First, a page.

It appears, in the current climate, we have two choices. Either we can write about a member of a different ethnic group in the most attractive/heroic way possible, or pursue the safest option which is to write exclusively about your own group. Yet, writing about a limited milieu doesn’t reflect the multiracialism of society, so it isn’t quite truthful either. It seems odd that any description of me as a red-haired person who likes a drink would be branded an Irish stereotype when it’s simply being honest. Should we write to please people whose sensitivity Geiger counters are attuned to react to the faintest atom of affront?
What Dickens did to redress the balance was create a Jewish character called Riah (meaning friend in Hebrew) in 1864’s Our Mutual Friend. Riah was a moneylender who acted honourably for the sake of his race and accused Christians of labelling all Jews as alike. Mrs Davis, whilst thanking Dickens, did so with the caveat that Riah was “something less than a realistic portrait”.
Mrs Davis’s reaction just goes to show you can never fully placate your detractors. By using the too-good-to-be-true Riah to atone for Fagin, Dickens proved that social engineering is antithetical to good literature. As Oscar Wilde wrote in his preface to The Picture of Dorian Gray, “No artist has ethical sympathies. An ethical sympathy in an artist is an unpardonable mannerism of style.”
To his credit, Dickens in a new edition of Oliver Twist in 1867 edited out many references to Fagin as “the Jew” in order to mitigate any hurt. If Fagin was written today, however, he’d be summarily expunged.
Her actual duty of care was, of course, to herself
F. Scott Fitzgerald also tried to make amends by writing an admirable Jewish hero in his final novel, The Last Tycoon. Kate Clanchy was equally ready to address concerns and said, “I welcome the chance to write better, more lovingly.” With the agreement of Pan MacMillan, she did her own rewrite, but that apparently wasn’t good enough for the sensitivity readers who, as she elucidated later, contradicted each other in their suggested edits. They also appeared to have had a satire bypass. Clanchy said of these oversensitivity readers, “Writing, they imply, should represent the world as it ought to be, not as it is.”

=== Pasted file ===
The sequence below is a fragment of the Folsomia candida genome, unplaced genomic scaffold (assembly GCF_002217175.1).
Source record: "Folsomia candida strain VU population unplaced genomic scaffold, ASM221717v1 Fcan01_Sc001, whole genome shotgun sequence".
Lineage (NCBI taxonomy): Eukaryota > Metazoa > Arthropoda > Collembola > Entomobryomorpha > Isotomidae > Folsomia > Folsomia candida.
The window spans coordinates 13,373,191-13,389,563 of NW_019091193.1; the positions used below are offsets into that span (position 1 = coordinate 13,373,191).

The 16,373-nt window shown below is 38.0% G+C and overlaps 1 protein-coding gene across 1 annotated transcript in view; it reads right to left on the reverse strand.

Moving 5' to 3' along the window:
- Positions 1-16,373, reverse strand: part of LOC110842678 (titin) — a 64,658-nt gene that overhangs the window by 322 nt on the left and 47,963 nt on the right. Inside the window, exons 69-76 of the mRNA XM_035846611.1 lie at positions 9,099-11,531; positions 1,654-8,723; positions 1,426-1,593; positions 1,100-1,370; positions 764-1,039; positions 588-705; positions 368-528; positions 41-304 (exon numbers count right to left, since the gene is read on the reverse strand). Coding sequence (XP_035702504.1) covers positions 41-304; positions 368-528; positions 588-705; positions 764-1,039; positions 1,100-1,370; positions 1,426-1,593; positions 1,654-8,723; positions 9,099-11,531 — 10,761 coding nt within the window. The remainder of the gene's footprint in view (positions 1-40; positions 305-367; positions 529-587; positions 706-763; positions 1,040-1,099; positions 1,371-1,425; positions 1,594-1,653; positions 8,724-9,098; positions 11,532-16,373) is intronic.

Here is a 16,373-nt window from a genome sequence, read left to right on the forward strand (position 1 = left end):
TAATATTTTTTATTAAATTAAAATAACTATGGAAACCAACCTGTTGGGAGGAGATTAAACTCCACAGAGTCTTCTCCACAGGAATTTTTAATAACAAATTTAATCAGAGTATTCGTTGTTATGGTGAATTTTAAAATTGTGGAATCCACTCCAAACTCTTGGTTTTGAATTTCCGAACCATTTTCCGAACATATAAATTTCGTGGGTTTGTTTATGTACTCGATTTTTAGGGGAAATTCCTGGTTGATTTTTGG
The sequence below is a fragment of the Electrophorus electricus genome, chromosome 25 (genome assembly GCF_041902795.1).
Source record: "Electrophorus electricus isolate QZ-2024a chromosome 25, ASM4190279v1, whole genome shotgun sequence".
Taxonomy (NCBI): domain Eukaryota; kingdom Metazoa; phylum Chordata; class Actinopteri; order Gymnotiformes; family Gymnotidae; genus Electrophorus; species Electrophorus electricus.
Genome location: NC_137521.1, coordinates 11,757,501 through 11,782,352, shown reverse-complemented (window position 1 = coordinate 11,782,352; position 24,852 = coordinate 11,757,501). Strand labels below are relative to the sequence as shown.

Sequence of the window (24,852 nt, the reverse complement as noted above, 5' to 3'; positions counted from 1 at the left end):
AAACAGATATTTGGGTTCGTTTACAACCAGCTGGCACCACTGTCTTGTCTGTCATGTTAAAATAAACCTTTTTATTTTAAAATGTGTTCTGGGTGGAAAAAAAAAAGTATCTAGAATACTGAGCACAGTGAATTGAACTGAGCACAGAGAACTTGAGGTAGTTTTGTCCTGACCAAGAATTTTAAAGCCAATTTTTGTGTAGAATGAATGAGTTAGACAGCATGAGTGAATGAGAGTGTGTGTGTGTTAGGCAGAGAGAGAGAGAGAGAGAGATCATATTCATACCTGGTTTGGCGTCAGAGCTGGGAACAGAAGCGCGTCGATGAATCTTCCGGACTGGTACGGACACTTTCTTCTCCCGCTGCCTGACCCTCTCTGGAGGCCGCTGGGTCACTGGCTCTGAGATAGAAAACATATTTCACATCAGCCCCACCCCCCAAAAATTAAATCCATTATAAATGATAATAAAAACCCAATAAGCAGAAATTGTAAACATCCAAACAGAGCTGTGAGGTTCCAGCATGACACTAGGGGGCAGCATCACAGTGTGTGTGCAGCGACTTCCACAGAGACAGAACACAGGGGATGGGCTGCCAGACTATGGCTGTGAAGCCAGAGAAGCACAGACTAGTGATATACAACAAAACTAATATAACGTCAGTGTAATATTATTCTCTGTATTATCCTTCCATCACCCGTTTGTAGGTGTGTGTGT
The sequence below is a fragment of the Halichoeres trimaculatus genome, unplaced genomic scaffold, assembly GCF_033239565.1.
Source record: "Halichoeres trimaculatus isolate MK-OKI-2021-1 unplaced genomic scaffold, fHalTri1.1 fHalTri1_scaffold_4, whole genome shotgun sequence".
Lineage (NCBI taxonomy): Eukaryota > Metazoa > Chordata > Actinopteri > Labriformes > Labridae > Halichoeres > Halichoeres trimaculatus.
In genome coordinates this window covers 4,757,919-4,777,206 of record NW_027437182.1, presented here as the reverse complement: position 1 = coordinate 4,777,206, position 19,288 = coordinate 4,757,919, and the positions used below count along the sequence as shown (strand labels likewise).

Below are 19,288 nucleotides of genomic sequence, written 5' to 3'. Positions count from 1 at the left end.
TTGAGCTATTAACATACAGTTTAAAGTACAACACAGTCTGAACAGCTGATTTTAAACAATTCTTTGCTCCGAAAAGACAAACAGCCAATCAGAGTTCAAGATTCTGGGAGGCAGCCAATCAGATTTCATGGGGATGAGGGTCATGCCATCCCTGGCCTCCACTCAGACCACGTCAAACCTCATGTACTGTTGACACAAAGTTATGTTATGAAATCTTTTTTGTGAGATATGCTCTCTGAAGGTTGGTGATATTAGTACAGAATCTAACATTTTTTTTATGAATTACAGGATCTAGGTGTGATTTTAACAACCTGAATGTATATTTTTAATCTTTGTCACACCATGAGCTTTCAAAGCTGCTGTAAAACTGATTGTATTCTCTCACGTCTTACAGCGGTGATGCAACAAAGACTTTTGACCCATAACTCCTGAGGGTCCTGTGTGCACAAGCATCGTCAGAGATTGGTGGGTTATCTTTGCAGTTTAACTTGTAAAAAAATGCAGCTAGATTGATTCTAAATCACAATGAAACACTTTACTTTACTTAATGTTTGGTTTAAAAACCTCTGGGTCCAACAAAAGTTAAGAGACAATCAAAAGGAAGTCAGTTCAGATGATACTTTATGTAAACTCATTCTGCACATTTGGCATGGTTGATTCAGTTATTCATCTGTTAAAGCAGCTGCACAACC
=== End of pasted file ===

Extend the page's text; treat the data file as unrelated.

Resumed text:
Whilst I haven’t worked with sensitivity readers, I’ve experienced what might be termed “sensitivity publishers”. Recently, I worked on a memoir with a publisher in England who kept reminding me of how I’d be publicly judged on its basis and of her duty of care to protect me. Why infantilise writers when we willingly accept that any revelatory material is bound to draw a reaction?
Her actual duty of care was, of course, to herself. She was so terrified of my memoir giving offence that every single sentence was analysed in its minutiae, monitored for any hints of “exploitation” or “appropriation” or for being “unnecessarily exposing”. I did more “unpacking” than a customs officer. She kept changing her mind about publication, blowing as hot and cold as a faulty hairdryer. Last year, she passed on it. Her latest thrilling release is on birdwatching and is guaranteed not to ruffle any feathers.
How can literature progress if publishers (and some writers) are too scared of the twit for twat world of Twitter? To divide opinion is to multiply discussion, which can only be viewed as positive. Salman Rushdie stated two weeks before his stabbing that had social media existed when he published The Satanic Verses, things would have been “infinitely more dangerous”.
We writers must be trusted to write freely and, if we commit errors, to make our own amendments. It’s ironic that some writers haplessly sign up to Twitter for the purpose of self-promotion, only to meet with unceremonious demotion. Sense should be prevailing over sensitivity.